North Korea warns on US sanctions

SEOUL, Nucleararmed North Korea condemned the

United States over its latest sanctions measures, warning Washington's

approach could block the path to denuclearisation on the Korean peninsula

forever.

After a rapid diplomatic rapprochement this year that culminated in the

Singapore summit in June between North Korean leader Kim Jong Un and US

President Donald Trump, progress has stalled in talks on Pyongyang's nuclear

arsenal.

In Singapore the two men signed a vaguelyworded statement on

denuclearisation, but have since disagreed on what it means.

Now Pyongyang is demanding sanctions relief and condemning US insistence

on its nuclear disarmament as gangsterlike, while Washington is pushing to

maintain the measures against the North until its final, fully verified

denuclearisation.

Washington last week added three senior North Korean officials to those

subject to sanctions over human rights abuses, including Choe Ryong Hae, who

has been considered a righthand man to Kim.

In a statement carried by the official KCNA news agency, the North said

Trump had repeatedly expressed his desire to improve relations with

Pyongyang, but the US State Department was bent on bringing the DPRKUS

relations back to the status of last year which was marked by exchanges of

fire.

DPRK is the acronym for the North's official name.

In recent months highranking US politicians including Secretary of State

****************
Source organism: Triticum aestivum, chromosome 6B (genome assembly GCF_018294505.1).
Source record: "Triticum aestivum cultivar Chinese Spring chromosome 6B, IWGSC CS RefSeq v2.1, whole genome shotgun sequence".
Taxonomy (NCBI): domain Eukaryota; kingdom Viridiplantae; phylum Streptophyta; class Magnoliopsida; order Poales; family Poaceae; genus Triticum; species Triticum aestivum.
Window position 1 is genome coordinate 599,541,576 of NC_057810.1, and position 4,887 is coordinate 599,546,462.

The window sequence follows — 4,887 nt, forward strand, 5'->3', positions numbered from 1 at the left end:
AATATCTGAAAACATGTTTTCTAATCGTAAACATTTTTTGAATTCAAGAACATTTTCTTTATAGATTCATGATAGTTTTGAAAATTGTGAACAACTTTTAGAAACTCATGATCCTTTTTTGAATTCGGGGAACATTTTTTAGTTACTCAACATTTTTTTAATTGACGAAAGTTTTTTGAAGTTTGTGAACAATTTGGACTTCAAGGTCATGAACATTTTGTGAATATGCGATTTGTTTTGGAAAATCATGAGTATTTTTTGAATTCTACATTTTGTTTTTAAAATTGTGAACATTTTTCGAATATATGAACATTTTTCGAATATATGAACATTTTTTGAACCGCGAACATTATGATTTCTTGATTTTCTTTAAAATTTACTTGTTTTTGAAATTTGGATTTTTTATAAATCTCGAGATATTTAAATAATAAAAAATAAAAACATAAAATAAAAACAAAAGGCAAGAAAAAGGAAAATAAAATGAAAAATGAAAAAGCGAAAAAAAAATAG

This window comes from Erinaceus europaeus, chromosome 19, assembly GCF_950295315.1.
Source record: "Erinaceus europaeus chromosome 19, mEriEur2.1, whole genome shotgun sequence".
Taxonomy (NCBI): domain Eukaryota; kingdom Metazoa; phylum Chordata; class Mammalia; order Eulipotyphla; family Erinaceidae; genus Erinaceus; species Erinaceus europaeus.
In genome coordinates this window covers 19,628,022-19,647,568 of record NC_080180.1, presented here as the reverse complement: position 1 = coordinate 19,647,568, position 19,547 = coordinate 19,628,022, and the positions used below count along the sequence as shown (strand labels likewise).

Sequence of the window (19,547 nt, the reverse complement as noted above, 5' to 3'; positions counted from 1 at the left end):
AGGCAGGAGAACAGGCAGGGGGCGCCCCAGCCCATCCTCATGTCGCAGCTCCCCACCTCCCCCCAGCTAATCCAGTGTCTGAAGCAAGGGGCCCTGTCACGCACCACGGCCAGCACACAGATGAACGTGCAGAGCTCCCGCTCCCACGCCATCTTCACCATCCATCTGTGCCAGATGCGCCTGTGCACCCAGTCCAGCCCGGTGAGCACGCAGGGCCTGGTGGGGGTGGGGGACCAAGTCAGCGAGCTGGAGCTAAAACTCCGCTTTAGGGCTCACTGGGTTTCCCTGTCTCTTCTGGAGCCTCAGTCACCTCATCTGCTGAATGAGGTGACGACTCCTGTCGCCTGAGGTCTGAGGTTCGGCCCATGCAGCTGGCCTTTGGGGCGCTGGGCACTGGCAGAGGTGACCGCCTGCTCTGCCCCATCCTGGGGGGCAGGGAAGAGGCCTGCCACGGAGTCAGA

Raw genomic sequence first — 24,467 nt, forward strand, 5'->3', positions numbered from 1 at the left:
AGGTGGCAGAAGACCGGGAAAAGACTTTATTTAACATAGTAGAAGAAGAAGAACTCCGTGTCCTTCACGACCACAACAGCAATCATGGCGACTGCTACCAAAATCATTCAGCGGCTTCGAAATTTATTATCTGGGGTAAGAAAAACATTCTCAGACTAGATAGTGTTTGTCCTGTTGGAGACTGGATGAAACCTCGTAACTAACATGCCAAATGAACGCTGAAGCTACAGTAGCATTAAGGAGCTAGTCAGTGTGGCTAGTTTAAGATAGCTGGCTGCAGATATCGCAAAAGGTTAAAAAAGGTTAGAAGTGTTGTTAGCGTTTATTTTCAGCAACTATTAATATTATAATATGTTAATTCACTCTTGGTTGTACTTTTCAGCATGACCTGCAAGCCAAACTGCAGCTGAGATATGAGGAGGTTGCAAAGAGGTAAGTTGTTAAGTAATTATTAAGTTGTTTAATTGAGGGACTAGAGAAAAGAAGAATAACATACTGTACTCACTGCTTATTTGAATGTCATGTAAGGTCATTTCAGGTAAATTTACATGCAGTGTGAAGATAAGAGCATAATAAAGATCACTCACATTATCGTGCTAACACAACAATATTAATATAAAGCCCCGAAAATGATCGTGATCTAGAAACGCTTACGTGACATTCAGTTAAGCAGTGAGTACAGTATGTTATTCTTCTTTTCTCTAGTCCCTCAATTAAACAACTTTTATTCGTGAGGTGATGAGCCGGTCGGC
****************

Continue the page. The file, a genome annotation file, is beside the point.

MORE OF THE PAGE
Mike Pompeo had almost every day slandered the DPRK out of sheer malice,

added the Sunday statement by the policy research director of the foreign

ministry's Institute for American Studies.

Using sanctions and pressure to drive us into giving up nuclear weapons

would be the greatest miscalculation, it added, and would block the path

to denuclearisation on the Korean peninsula forever.

A second summit between Trump and Kim who exchanged personal insults

and threats of war throughout 2017 is expected to be held next year, with

the US leader facing criticism over the planned talks since North Korea has

taken few concrete steps to abandon its nuclear and ballistic missile

programmes.

Death anniversary

Pyongyang has long said it needs the weapons to deter a possible US

invasion, and has spent decades developing them, at a heavy cost in both

resources and the imposition of multiple sets of UN, US, EU and other

sanctions.

But on Monday its nuclear assets were conspicuous by their explicit

absence from coverage of the seventh anniversary of the death of Kim's father

and predecessor Kim Jong Il, on whose watch Pyongyang carried out its first

two nuclear tests.

Alongside extensive coverage of commemorative events across the country,

the Rodong Sinmun newspaper, the mouthpiece of the ruling Workers' Party,

published a lengthy editorial lauding Kim Jong Il's efforts to secure a firm

military assurance for peace and prosperity.

A year earlier, the same newspaper praised his immortal feat in building

a Juche nuclear power state.

Its front page was dominated by a large picture of soldiers and officials

including Kim paying their respects at his father's mausoleum, a sprawling

palace on the outskirts of the capital.

It was the leader's first public activity in two weeks after visiting a

shoe factory in Wonsan earlier this month.

Trump played down hopes Friday for any imminent deal to persuade Pyongyang

to give up its nuclear arsenal but he also expressed optimism, saying North

Korea's economy has wonderful potential and that Kim sees it better than

anyone and will fully take advantage of it for his people.

In actions required by Congress, his administration said last week it

would seize any US assets of the three officials for suppressing freedom of

speech.

Such restrictions may have little effect on individuals in one of the

world's most closed countries but have symbolic impact as North Korea seeks

greater acceptance by the United States.

Source: Bangladesh Sangbad Sangstha (BSS)